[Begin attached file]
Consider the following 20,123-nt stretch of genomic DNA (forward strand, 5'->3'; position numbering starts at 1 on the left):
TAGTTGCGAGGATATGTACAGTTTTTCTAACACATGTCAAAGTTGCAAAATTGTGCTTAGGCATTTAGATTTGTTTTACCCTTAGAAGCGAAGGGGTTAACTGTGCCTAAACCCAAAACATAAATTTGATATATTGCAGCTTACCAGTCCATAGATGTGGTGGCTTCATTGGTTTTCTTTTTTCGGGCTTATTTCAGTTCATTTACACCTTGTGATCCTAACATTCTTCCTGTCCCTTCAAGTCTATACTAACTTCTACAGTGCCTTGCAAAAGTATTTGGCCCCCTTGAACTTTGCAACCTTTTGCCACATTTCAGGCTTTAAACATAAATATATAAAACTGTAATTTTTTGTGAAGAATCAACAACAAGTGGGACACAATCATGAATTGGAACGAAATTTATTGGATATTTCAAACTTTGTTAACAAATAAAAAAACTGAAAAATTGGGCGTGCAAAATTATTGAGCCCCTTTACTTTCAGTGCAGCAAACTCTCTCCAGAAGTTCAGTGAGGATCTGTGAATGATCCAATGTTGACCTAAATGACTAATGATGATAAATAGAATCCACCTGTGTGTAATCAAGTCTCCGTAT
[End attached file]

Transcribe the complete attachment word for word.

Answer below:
Consider the following 20,123-nt stretch of genomic DNA (forward strand, 5'->3'; position numbering starts at 1 on the left):
TAGTTGCGAGGATATGTACAGTTTTTCTAACACATGTCAAAGTTGCAAAATTGTGCTTAGGCATTTAGATTTGTTTTACCCTTAGAAGCGAAGGGGTTAACTGTGCCTAAACCCAAAACATAAATTTGATATATTGCAGCTTACCAGTCCATAGATGTGGTGGCTTCATTGGTTTTCTTTTTTCGGGCTTATTTCAGTTCATTTACACCTTGTGATCCTAACATTCTTCCTGTCCCTTCAAGTCTATACTAACTTCTACAGTGCCTTGCAAAAGTATTTGGCCCCCTTGAACTTTGCAACCTTTTGCCACATTTCAGGCTTTAAACATAAATATATAAAACTGTAATTTTTTGTGAAGAATCAACAACAAGTGGGACACAATCATGAATTGGAACGAAATTTATTGGATATTTCAAACTTTGTTAACAAATAAAAAAACTGAAAAATTGGGCGTGCAAAATTATTGAGCCCCTTTACTTTCAGTGCAGCAAACTCTCTCCAGAAGTTCAGTGAGGATCTGTGAATGATCCAATGTTGACCTAAATGACTAATGATGATAAATAGAATCCACCTGTGTGTAATCAAGTCTCCGTAT